There is a reassuring and undeniably peaceful continuity throughout the melodies of the "Little Flock." The music for the earliest of my selections ("Old Hundredth," likely familiar to most mainline Christians as the Doxology) was penned in 1551, the latest ("Sweet Bye and Bye") in 1868. Most of them would have been readily familiar to a broad population of 19th-century American Protestants (and likely a majority of the American public), although very few would now be recognized in an era in which the simplicity of a capella collective worship has been superseded by well-organized "praise teams" and gimmicky "U2charists." This reliance on professionals to do the musical heavy lifting almost certainly makes for an objectively better outcome, but also removes congregational expression onto a performative pedestal which I even today have difficulty recognizing as "worship" in the sense that I have known it.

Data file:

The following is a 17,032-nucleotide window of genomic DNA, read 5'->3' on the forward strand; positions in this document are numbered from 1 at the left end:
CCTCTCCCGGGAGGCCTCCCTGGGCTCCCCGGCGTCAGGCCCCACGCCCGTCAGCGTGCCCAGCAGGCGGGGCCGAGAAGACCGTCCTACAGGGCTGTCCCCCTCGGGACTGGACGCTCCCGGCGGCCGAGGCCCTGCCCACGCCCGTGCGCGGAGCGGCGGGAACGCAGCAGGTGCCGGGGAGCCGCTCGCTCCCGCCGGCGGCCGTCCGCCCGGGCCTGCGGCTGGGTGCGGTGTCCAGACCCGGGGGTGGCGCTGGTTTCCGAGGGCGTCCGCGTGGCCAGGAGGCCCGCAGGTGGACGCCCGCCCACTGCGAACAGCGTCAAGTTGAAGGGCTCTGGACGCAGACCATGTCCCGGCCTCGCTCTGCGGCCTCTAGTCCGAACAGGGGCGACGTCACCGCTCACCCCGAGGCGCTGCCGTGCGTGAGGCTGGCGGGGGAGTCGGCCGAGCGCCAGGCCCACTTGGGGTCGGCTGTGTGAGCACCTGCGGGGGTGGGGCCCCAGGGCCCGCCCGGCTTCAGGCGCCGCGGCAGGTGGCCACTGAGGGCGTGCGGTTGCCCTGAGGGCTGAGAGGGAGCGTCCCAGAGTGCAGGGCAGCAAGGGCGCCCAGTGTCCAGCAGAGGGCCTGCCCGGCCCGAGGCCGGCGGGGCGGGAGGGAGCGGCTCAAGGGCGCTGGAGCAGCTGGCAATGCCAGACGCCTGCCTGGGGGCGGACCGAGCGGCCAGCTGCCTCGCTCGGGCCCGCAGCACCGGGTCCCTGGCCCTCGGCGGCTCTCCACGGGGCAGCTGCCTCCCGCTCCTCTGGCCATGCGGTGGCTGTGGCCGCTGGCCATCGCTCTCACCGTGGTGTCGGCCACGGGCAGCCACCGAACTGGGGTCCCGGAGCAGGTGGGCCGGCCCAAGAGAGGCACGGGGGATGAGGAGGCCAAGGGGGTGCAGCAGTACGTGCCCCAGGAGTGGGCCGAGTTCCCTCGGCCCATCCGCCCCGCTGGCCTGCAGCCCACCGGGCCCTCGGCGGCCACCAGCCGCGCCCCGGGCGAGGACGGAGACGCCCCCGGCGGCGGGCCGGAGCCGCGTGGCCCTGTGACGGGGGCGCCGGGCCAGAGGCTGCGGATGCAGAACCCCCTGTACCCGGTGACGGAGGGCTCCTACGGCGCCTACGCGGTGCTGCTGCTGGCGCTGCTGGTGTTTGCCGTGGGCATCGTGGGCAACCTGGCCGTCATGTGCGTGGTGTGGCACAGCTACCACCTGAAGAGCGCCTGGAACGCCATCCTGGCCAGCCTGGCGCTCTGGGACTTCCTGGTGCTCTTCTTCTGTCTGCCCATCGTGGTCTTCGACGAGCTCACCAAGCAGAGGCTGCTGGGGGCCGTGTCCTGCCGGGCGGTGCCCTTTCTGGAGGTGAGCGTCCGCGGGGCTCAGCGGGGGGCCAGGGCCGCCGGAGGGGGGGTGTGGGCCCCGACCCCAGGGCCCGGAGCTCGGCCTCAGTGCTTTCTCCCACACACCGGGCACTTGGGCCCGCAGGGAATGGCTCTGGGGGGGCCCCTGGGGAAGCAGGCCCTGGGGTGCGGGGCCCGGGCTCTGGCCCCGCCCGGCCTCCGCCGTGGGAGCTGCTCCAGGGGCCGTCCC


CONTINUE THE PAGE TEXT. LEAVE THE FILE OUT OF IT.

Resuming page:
Melodies are identified within the Little Flock only by the names traditionally assigned to them, and rarely in connection with any specific hymn. I was surprised and a little disconcerted to find that the melody I knew as "Blest Be the Tie That Binds" (sung at my parents' wedding) is traditionally known as "Dennis" (#174), and that "Praise the Savior" (#256)(sung, per her request, at my great-grandmother's graveside) is simply labelled "Acclaim." I have arranged my chosen selections strictly in numerical order, from #1 directly through to #85 in the Appendix.

"Hymns to be used at the Lord's Supper and at Holy Baptism are found in some numbers. Hymns teaching the dreariness of this world and all belonging to it, the full assurance of faith, and the completeness of the Christian in Christ, are strongly represented," a contemporary scholar wrote in his summary of the Little Flock. As the name suggests, the Little Flock is designed for collective use. "Many most sweet hymns," Darby cautions, "are too individual, too experimental, for an assembly." (Texts which Darby deemed less mindful of the assembly were relegated to the Appendix, several selections from which I have included here.)